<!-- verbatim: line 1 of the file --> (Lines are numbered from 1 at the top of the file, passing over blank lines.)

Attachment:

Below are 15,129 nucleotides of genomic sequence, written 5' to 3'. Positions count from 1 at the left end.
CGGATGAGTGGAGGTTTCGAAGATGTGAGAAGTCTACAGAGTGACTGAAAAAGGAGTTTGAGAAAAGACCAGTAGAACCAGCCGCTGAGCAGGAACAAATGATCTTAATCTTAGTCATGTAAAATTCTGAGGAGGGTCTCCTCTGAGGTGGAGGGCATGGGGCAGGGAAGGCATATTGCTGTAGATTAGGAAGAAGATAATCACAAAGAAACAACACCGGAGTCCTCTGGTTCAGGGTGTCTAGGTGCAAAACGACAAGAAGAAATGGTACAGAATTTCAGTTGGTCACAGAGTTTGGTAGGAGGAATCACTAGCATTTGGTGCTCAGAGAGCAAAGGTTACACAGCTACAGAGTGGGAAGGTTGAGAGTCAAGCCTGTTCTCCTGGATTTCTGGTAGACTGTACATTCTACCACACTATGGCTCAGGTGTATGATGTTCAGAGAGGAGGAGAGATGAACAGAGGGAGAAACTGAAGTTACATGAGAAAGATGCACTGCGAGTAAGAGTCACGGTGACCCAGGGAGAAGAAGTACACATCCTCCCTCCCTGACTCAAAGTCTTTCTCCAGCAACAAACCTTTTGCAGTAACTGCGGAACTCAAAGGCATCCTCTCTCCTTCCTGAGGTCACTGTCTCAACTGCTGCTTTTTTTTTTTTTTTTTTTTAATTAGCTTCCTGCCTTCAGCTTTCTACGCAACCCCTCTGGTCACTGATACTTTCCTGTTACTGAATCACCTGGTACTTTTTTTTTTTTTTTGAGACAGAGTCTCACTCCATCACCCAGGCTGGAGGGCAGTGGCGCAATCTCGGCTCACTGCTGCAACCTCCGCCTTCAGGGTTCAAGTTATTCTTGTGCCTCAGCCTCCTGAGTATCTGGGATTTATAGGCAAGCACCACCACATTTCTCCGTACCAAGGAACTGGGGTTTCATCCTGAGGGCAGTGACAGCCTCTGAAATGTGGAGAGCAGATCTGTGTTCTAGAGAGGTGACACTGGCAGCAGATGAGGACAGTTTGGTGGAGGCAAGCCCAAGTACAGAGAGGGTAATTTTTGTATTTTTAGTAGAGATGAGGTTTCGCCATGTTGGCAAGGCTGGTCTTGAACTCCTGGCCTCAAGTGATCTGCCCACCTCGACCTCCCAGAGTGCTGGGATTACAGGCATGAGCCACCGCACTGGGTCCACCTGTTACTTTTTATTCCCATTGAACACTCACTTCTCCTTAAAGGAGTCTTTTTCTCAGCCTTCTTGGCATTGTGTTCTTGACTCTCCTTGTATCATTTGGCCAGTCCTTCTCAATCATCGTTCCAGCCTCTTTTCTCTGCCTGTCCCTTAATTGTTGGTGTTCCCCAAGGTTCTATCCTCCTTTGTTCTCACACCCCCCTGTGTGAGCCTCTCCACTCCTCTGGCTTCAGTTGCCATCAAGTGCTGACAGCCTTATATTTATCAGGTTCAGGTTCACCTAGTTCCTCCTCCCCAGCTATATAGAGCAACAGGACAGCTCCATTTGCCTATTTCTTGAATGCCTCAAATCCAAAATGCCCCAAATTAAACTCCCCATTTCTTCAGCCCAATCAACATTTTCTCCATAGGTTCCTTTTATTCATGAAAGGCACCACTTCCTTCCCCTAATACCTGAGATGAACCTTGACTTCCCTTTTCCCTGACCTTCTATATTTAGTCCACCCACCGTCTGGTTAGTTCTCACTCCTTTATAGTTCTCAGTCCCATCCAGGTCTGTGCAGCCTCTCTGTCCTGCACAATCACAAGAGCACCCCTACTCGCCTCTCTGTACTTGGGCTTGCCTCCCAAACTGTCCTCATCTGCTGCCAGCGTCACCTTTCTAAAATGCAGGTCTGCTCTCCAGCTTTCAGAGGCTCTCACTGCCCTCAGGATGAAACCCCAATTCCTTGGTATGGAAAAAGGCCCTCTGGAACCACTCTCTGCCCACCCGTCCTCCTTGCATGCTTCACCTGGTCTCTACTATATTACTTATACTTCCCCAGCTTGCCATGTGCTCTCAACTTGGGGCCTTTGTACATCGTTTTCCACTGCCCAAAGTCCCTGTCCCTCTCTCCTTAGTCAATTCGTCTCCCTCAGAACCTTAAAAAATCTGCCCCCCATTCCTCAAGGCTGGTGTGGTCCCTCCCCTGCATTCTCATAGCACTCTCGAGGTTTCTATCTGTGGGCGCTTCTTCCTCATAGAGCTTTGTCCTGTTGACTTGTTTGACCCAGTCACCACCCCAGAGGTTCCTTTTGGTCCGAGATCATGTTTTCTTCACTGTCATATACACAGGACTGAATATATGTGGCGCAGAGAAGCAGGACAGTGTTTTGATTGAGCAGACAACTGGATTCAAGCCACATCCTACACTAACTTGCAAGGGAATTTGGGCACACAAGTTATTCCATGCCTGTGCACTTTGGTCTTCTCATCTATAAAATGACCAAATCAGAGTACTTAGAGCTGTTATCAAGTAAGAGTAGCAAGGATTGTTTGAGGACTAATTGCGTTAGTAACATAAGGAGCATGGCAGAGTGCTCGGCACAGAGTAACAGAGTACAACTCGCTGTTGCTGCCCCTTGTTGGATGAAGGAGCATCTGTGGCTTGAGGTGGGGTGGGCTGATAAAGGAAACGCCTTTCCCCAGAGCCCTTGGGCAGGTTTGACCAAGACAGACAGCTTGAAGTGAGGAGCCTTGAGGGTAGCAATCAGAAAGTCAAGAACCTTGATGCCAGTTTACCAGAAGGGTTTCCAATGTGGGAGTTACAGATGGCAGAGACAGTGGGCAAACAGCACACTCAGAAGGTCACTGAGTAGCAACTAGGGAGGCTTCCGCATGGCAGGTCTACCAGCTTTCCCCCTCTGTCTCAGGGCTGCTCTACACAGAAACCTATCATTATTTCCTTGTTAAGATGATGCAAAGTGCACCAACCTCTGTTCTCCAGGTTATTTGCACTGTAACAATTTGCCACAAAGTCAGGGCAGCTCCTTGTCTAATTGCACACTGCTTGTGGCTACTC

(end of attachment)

Below are 15,129 nucleotides of genomic sequence, written 5' to 3'. Positions count from 1 at the left end.